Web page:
Local businessmen to set up US$600M shore base, container terminal

– 1000 Guyanese to be employed

With the Environmental Protection Agency (EPA) having screened their project and found no significant risk to the environment, a consortium of local businesses that is aiming to construct a multi-million US dollars shore base and terminal has been given the greenlight to commence construction.

A conceptual design of the proposed facility

EPA referenced Andron Alphonso in its notice granting exemption from an Environmental Impact Assessment (EIA) for the construction of a shore base at Foreshore Plantation Best on the West Bank of Demerara (WBD). Information reaching this publication is that the principals are looking to start the first phase of the project in November 2021.
According to a notice issued by the EPA, the applications for these projects were screened and it was determined that they will not significantly affect the environment. EPA also noted that minor issues can be addressed through “appropriate and practical environmental safeguards at the respective proposed location and its environs.”
While it noted that an EIA is not necessary, the EPA said that an Environmental and Social Management Plan (ESMP) is needed to address specific issues that were identified during the screening process. Additionally, mitigation measures must be detailed.
Based on the project documents, the project is being carried out by the NRG Group, a local consortium with a combined 100 years of experience doing business locally. Shareholders of the group include National Hardware Limited, Hadi’s World Inc and ZRN Investments Incorporated. The construction of the project will be done by Jan De Nul Group – an overseas-based company with years of experience in this field.
According to the documents, it is a US$200 to US$600 million investment that will include geotechnical and environmental studies, engineering works, dredging operations, reclamation, and the construction of wharf, storage, warehouse, and safety facilities.
It will also occupy 400 hectares of coastal and nearshore land and water at Best, WBD. According to the documents, the area consists of both natural and manmade sea defence structures, mud bank and beaches and 60 hectares of mangrove forests. According to the project document, most of the mangroves will be left intact.
“It must be noted that the proposed project does not contemplate large scale removal of the mangrove forest in the area. The plan is to leave the existing forest intact as far as practical. There may be some minor impacts due to clearance for example access road, but these are expected to be insignificant. The final designs will articulate the level of footprint expected,” the documents stated.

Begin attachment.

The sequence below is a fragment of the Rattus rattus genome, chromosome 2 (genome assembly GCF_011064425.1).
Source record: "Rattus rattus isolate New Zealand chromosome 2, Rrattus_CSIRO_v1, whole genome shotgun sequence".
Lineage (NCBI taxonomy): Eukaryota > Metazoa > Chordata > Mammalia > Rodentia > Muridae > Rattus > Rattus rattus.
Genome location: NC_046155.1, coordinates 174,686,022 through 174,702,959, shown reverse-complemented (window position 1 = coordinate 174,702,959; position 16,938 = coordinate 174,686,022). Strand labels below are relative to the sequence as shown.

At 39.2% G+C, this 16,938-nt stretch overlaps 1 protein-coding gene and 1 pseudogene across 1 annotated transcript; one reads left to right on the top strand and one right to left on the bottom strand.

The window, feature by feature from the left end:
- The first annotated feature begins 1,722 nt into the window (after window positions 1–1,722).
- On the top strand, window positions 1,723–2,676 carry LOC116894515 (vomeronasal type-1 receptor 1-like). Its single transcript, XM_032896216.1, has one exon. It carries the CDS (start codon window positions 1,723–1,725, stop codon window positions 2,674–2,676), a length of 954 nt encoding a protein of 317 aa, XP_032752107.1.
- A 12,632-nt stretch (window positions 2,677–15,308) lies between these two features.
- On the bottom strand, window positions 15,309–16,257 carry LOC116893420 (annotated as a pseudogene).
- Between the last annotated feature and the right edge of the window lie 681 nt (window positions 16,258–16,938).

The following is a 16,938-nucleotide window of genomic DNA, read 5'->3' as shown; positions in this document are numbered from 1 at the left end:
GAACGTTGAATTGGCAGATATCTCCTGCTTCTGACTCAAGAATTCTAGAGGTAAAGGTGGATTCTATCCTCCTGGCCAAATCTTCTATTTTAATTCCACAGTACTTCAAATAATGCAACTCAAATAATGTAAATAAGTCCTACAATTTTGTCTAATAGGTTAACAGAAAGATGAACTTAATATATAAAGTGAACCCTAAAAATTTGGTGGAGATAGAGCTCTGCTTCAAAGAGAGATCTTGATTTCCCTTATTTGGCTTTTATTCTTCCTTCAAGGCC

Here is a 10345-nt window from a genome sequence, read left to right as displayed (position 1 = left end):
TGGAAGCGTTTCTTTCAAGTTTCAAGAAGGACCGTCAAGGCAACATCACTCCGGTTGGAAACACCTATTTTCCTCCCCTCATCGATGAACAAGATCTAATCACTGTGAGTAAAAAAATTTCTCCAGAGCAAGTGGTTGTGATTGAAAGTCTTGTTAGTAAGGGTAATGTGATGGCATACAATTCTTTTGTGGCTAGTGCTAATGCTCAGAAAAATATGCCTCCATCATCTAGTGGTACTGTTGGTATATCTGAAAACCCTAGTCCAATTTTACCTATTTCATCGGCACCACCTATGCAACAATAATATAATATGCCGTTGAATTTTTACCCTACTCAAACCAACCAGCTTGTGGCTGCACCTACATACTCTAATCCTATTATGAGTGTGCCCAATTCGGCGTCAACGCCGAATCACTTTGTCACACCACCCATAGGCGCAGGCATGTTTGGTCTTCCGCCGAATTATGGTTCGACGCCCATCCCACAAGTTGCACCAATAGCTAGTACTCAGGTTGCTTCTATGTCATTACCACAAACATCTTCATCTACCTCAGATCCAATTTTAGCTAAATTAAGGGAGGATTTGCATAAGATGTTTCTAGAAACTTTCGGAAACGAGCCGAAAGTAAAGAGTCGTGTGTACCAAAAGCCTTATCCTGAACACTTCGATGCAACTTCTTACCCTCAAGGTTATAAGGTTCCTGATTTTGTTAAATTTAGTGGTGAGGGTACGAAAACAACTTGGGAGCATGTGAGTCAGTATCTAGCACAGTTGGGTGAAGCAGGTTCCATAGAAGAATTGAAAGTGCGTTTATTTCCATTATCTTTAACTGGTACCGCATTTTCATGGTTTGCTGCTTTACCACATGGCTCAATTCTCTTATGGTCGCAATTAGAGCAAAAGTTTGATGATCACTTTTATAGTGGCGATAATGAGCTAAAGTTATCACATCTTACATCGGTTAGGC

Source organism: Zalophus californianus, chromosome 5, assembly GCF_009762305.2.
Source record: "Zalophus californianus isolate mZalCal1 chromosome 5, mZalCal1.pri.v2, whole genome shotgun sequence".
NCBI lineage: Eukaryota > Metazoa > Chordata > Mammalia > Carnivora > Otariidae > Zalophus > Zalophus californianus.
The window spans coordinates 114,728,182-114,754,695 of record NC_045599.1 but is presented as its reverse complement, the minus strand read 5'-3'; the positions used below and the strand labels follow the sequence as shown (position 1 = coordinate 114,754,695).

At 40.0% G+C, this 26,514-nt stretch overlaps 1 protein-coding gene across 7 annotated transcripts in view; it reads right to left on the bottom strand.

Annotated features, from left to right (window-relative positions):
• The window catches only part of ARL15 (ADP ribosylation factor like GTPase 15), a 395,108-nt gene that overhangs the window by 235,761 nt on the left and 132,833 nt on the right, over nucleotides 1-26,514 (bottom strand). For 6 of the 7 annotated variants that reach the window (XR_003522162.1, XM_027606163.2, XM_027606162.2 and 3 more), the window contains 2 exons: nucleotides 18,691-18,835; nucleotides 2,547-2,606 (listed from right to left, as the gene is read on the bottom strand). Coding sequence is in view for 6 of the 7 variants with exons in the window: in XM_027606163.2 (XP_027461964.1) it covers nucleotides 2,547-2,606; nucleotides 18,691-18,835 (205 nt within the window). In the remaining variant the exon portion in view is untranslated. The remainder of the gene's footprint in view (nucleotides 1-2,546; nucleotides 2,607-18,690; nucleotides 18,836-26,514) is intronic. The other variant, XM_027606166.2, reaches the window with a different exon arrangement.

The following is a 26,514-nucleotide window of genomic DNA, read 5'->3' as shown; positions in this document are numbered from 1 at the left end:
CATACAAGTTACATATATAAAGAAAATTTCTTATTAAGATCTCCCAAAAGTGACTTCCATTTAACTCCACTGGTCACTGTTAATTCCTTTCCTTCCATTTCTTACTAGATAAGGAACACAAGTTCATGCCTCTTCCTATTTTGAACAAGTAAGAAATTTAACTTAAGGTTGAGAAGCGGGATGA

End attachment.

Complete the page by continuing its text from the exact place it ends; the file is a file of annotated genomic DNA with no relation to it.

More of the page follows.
When it comes to employment, approximately 150 to 200 persons will be employed during construction and 50 to 100 persons will be employed for the basic operation and maintenance of the base port facilities.
“It is further expected that once phase 1 components are fully operational, inclusive of service providers, approximately 1000 persons will be employed. This number is expected to double with phase 2 components completed and operationalised,” NRG stated.
Phase one of the project will see the deepening, widening and dredging of the access channel, as well as land reclamation. It also includes an offshore terminal, dry dock facility and fabrication yard spanning 65 hectares. Meanwhile, phase two involves deepening the dredging of the access canal and expanded reclamation.
The announcement of NRG’s impending construction of a shore base facility that will service Guyana’s burgeoning oil sector comes in the same month that Canadian-owned company CGX Energy Incorporated, which only recently started drilling for oil in the Corentyne Block offshore Guyana, commenced construction on a deep-water port in the Berbice River.
The CGX deep-water harbour project has been in the works since 2010, when the company secured a 50-year lease on the property. But it wasn’t until late 2020 that GCIE began advertising for a number of senior positions related to the deep-water harbour project, including the positions of Project Manager, Civil Engineer and Health, Safety and Environmental Officer.
Through the construction of its deep-water port, CGX has said it hopes to support Guyana’s rapidly growing oil and gas sector, as well as agricultural exports, container imports and exports. In addition, the deep-water harbour is expected to facilitate cruise ship docking and regional shipping.
Additionally, Guyana Shore Base (GYSBI), a Guyanese-owned port company that currently serves as a crucial conduit between ExxonMobil’s operations offshore and the supplies on shore, had said in April that it will complete the US$16 million expansion of its facilities in October.